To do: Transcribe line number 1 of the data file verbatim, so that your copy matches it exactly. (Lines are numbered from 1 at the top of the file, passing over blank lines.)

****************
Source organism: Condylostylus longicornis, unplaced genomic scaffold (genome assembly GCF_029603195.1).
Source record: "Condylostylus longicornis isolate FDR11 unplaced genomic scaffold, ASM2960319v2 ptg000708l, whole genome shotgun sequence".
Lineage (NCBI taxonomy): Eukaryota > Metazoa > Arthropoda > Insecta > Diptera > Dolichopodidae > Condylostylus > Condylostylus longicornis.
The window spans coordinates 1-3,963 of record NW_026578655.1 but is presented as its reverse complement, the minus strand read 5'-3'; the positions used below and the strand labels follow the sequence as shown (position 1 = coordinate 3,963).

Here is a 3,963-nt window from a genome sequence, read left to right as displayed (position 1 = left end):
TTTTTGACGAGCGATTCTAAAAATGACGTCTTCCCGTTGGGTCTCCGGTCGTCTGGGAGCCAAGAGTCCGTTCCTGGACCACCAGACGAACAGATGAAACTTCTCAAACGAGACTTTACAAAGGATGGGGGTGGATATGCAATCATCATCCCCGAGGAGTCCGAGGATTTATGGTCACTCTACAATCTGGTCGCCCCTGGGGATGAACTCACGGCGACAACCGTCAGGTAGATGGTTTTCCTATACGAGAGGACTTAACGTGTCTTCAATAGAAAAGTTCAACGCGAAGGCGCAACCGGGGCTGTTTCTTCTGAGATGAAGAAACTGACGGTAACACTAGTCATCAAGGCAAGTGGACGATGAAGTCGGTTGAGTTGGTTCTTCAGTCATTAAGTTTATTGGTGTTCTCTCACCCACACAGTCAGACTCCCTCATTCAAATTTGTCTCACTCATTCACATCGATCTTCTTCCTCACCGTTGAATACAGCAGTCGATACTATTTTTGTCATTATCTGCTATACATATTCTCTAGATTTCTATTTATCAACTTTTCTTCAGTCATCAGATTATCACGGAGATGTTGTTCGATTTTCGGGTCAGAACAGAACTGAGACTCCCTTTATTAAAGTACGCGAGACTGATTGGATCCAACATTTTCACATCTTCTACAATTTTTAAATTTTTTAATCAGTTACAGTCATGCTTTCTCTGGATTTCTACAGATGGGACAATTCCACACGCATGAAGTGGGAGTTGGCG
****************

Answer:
Source organism: Condylostylus longicornis, unplaced genomic scaffold (genome assembly GCF_029603195.1).